Finally, FIRRMA expands the definition of "critical technologies."7 Under current rules, critical technologies are defined as (a) defense articles or defense services on the United States Munitions List, (b) items specified on the Commerce Control List included as part of the Export Administration Regulations that are controlled pursuant to various multilateral regimes as well as those that are controlled for reasons of regional stability or certain other reasons, (c) specially designed and prepared nuclear equipment, parts and components, materials, software and other nuclear facilities and equipment and (d) select agents and toxins.8 FIRRMA retains this listing (and makes it statutory) and adds "[e]merging and foundational technologies controlled pursuant to section 1758 of the Export Control Reform Act of 2018."9 This provision will involve CFIUS more closely in the capital markets for start-up and breakthrough technologies.
Private Equity and Other Indirect Investments
Prior to FIRRMA, neither CFIUS nor Congress had provided specific guidance as to when or whether a foreign person's investment in a private equity or other investment fund (a fund) would or would not constitute indirect control over one of the fund's investments (each a portfolio company).10 FIRRMA now provides what seems to be a "safe harbor"--subject to final rules on this subject from CFIUS--to the effect that a foreign person's having board or observer rights on a fund's advisory board or other committee will not be considered an indirect investment by the foreign person in the portfolio company if a number of conditions are satisfied:
1) the fund is managed "exclusively" by a general partner or managing member or equivalent that is not a foreign person;
2) the advisory board or committee of the fund on which a foreign person serves does not have the ability to approve, disapprove or otherwise control investment decisions by the fund or by the general partner, managing member or equivalent of the portfolio company;
4 Under existing CFIUS rules, the presence of a single board seat in the hands of a foreign person would not necessarily have made the transaction a "covered transaction." See 31 C.F.R. 800.302(b) (example #3).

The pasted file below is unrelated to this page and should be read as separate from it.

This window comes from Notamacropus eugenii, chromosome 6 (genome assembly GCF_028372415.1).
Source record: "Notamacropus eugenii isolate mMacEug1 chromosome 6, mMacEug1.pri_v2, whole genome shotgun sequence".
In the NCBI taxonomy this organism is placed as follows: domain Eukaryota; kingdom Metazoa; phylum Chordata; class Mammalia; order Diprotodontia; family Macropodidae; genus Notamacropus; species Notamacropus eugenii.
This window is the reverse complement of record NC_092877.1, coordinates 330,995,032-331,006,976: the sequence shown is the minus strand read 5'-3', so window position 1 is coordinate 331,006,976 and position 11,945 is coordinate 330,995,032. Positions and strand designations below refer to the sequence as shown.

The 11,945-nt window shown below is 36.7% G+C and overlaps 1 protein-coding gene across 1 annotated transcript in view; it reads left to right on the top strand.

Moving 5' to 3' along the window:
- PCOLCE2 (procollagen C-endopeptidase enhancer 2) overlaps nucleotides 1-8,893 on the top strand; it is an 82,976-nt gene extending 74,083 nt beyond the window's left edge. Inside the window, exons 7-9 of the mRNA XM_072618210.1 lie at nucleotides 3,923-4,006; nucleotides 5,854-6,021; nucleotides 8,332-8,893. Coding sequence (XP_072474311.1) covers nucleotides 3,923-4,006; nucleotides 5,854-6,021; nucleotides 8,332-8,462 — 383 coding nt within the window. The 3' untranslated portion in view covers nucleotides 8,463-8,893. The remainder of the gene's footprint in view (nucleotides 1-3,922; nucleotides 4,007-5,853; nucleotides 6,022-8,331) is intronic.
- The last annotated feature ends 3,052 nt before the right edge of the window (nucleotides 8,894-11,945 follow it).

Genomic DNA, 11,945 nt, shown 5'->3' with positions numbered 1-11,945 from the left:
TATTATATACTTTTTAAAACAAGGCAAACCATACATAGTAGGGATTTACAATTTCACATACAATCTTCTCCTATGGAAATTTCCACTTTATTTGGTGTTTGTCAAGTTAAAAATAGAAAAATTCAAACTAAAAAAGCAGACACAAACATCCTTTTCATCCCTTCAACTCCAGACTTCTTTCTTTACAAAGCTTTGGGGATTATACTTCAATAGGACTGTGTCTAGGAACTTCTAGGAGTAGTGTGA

5 FIRRMA, 1703 with respect to paragraph (D) of Exon-Florio. 6 See 31 C.F.R. 800.223. 7 See FIRRMA, 1703 with respect to paragraph (a)(6) of Exon-Florio. This provision is immediately effective. 8 See 31 C.F.R. 800.209. 9 Some earlier drafts of FIRRMA included an expansion of CFIUS's authority to review transactions to include certain technology export transactions. In lieu of this expansion, the bill that was passed by both houses of Congress and signed by the president includes a provision specifically directing an interagency task force under the aegis of the Department of Commerce to identify technologies that are deemed "emerging and foundational." Such technologies would include technologies that are essential to the national security of the United States but do not fall within any of the other categories of "critical technologies" in FIRRMA. In addition, FIRRMA gives the chairperson of CFIUS the authority to identify further technologies and to recommend them to the Department of Commerce for inclusion in this last category. 10 See FIRRMA, 1703 with respect to paragraph (a)(4)(D)(iv) of Exon-Florio. This provision is not
2018 Hunton Andrews Kurth LLP
3) the foreign person does not otherwise have the ability to control the fund (including the ability to control the employment, dismissal or compensation of the general partner, managing member or equivalent); and
4) the foreign person does not have access to material nonpublic technical information of the portfolio company.
Although this provision of FIRRMA may thus provide a clear guide to funds as to how to protect themselves from claims of foreign control, this may also signal a more searching inquiry by CFIUS to determine whether these standards are met. Among other things, FIRRMA specifically gives CFIUS the authority to require the description and disclosure of partnership and "side" agreements.11
Real Estate Transactions